Maryland’s fight over in-state tuition benefits for undocumented college students — illegal immigrants, as some prefer — turned out to be no fight at all but instead a walkover.
Tuesday’s vote on Question 4 showed a resounding 58 percent majority choosing to uphold the 2011 state law known as the Dream Act. The law sets a path for undocumented students to obtain in-state tuition rates if they attended a Maryland high school for three years, meet various other conditions and go first to community college.
Now, Maryland has become the first state to approve such a law through legislation and a popular vote. About 12 states around the country have similar laws and policies. Texas, under Gov. Rick Perry (R), became the first in 2001.
Two college leaders had a deep stake in the outcome: University of Maryland President Wallace D. Loh and Montgomery College President DeRionne P. Pollard.
For Loh, the issue of education for immigrants is personal. He was born in China, moved to Peru as a small child, grew up speaking Spanish as his native language and became a naturalized U.S. citizen. He voted for the law in Question 4.
On the meaning of the outcome, Loh said: “The American dream is alive. It can be adapted to every generation and to new circumstances. This will give all these young people living in the shadows hope.”
He added: “I myself am an immigrant. Most of us are hyphenated Americans, except for those of us who were here before the Pilgrims landed. Even the Pilgrims did not have documents when they arrived in this country.”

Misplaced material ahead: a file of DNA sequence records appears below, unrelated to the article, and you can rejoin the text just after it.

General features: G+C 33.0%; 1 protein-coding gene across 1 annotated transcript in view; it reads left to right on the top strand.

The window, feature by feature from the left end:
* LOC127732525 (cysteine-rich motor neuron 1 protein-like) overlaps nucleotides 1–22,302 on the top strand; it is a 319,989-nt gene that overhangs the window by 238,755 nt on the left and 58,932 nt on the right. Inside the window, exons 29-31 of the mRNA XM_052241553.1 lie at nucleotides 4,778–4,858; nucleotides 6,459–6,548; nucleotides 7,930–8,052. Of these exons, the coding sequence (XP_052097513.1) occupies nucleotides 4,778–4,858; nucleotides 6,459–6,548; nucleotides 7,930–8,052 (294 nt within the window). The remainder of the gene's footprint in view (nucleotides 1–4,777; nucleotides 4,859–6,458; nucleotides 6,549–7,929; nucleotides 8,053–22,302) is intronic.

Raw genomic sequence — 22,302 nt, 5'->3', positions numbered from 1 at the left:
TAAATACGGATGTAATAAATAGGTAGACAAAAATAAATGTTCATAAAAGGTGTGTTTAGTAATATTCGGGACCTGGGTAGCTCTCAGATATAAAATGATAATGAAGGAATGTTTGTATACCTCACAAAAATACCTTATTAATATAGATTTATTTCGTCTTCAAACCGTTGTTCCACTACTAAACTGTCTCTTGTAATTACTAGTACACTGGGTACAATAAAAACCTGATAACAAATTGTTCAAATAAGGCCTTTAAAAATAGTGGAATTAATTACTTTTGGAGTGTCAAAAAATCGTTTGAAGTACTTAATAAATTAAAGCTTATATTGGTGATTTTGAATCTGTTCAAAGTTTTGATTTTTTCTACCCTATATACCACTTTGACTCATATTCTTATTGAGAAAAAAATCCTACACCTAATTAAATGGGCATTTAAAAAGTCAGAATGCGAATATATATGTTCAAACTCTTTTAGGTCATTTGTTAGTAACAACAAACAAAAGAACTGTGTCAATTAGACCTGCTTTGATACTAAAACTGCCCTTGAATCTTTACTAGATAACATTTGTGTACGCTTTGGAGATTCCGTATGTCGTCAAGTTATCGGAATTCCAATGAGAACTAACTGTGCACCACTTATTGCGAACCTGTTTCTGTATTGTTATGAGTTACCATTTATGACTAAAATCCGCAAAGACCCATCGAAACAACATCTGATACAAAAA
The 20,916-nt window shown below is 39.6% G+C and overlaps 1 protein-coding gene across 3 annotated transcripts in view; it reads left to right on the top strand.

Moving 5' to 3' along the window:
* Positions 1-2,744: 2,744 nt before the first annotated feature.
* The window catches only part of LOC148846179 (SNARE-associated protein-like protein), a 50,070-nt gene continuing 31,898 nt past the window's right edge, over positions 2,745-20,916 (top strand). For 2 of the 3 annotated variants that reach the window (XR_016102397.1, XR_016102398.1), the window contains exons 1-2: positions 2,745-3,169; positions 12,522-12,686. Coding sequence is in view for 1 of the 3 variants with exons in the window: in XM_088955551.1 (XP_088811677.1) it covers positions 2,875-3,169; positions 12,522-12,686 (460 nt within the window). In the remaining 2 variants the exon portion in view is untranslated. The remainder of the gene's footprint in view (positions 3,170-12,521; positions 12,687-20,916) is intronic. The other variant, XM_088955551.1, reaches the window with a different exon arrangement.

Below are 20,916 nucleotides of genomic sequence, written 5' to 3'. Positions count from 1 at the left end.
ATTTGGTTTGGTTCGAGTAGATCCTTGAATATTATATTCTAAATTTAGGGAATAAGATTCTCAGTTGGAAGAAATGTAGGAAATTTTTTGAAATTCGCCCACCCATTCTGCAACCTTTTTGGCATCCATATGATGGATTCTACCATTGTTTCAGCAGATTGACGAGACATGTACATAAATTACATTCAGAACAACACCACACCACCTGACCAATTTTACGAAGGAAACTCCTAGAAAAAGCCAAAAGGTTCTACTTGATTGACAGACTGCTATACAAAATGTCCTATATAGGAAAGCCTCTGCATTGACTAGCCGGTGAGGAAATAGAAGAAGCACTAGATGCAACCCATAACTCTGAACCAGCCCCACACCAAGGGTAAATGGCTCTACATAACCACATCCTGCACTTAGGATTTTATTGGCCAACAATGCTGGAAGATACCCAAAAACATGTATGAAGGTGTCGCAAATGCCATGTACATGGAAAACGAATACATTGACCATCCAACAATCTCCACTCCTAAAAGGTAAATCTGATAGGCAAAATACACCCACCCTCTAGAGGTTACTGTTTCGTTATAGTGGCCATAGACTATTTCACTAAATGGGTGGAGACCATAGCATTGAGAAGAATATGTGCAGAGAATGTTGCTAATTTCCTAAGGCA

The in-state tuition rate at U-Md. is $7,175 a year. The out-of-state rate is $25,554. I reported last month that many undocumented students in the state view passage of the law as essential to their hopes of getting a four-year degree.
But, Loh warned, the Maryland Dream Act does not ensure that large numbers of such students will be able to take advantage of in-state subsidy. The reason: Requirements in the law that students or their parents file state tax returns and meet several other conditions.
Loh said a back-of-the-envelope guesstimate is that 20 students a year or so would qualify for benefits at U-Md. That’s insignificant at a university of 37,000. Also, undocumented students generally don’t qualify for the usual sort of financial aid, an issue Loh hopes to start addressing.
As leader of Montgomery College, Pollard presides over a school that has had the most liberal policy on tuition discounts in the state. The school grants in-county rates to all Montgomery County high school graduates who obtained a diploma within the past three years. Period. That means that undocumented students view the 27,000-student college as a haven. Elsewhere in the state, they have been forced to pay out-of-state rates to go to community college.
Critics alleged in a lawsuit that Montgomery College tuition policy is illegal, but they have so far failed in court to block the policy. Their lawsuit is pending in the Court of Appeals of Maryland, the state’s highest court.
The result on Question 4, Pollard said, is “validating our long-standing practice” on tuition. For students who qualify under the Dream Act, she said, it means “They can live without fear. Now they’ll know there is a direct path for them” to get an associate’s degree and then a bachelor’s degree. Pollard, like Loh, was an outspoken supporter of the Dream Act.
I also spoke Tuesday with state Del. Neil C. Parrott (R-Washington), a leading opponent of the law. He said he was unfazed by the margin of voter support for it, saying that a referendum was a better vehicle to settle the issue than a statehouse deal cut in Annapolis.
“This is good,” Parrott said. “Maryland people are going to decide this issue after a thorough debate.”
That they have done.